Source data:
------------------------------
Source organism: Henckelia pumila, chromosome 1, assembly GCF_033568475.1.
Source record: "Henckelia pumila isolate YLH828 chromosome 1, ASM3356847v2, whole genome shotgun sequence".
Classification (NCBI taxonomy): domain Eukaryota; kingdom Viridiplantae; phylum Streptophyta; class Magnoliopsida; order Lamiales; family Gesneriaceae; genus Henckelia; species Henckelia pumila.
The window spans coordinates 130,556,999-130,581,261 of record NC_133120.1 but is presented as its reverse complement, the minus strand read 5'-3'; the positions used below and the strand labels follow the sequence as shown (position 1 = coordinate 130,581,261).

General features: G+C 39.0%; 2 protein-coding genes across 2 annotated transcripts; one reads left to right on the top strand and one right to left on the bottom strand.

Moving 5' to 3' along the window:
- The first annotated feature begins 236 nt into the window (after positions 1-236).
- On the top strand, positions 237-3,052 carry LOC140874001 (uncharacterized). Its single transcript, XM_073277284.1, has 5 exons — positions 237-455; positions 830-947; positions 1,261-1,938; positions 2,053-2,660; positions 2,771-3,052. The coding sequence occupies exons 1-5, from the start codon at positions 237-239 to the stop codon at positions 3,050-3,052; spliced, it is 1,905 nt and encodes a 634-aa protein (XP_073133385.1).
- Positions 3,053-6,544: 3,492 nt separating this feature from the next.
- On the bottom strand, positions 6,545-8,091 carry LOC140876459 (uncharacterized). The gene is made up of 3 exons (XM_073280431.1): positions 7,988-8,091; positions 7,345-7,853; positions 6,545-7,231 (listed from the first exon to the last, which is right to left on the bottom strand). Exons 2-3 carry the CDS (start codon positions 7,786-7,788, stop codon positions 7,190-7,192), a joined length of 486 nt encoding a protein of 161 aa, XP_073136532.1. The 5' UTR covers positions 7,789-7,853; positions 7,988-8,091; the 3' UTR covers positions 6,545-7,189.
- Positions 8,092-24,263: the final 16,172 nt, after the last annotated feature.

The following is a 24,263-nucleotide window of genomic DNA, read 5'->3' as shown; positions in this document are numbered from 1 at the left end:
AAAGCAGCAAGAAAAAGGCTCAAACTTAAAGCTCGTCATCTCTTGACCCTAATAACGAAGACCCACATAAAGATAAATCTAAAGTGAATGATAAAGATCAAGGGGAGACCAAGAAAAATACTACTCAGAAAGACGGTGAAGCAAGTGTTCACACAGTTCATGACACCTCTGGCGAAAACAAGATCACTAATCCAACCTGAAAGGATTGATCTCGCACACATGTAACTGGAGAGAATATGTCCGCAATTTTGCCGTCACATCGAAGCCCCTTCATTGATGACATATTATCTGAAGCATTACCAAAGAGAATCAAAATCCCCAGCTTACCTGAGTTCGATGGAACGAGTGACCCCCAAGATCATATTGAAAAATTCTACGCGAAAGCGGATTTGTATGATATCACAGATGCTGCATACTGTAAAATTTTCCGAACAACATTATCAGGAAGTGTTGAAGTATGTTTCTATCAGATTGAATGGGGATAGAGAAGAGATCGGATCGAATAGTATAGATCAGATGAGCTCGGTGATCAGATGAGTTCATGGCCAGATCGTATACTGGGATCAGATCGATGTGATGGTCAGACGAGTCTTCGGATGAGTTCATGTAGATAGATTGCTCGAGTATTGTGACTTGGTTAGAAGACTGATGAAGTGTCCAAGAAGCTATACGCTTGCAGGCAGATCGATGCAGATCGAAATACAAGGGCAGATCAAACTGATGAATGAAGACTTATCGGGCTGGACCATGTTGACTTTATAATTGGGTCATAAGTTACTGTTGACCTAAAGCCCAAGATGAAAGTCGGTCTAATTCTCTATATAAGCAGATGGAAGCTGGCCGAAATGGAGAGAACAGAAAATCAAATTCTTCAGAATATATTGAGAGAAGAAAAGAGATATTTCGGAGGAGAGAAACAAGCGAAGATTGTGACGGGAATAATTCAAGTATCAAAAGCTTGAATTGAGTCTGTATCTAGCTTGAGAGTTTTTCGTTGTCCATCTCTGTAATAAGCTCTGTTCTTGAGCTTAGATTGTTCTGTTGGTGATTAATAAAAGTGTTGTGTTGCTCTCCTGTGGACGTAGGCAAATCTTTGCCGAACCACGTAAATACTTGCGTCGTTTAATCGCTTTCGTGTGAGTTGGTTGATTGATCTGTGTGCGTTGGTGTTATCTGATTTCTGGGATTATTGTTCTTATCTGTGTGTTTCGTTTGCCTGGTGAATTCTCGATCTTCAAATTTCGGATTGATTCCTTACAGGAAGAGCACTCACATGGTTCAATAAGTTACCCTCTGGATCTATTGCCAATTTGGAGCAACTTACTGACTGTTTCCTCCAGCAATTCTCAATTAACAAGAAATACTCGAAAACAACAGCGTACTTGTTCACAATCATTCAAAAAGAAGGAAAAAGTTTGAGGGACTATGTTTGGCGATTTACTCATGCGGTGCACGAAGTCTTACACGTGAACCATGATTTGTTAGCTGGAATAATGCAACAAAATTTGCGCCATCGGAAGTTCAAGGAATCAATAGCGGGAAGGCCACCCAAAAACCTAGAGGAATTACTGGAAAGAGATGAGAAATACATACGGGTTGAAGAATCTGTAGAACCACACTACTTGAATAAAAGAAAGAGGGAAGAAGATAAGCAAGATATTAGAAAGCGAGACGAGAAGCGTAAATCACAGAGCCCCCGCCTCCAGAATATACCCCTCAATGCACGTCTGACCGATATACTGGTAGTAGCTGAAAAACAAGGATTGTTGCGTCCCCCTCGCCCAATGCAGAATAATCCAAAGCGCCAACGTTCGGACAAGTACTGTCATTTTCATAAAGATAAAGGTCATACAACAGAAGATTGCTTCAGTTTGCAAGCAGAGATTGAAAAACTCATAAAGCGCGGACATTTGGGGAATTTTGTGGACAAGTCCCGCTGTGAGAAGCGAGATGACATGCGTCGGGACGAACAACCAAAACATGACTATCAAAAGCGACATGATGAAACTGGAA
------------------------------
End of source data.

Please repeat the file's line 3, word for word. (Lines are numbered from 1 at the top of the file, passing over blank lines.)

Classification (NCBI taxonomy): domain Eukaryota; kingdom Viridiplantae; phylum Streptophyta; class Magnoliopsida; order Lamiales; family Gesneriaceae; genus Henckelia; species Henckelia pumila.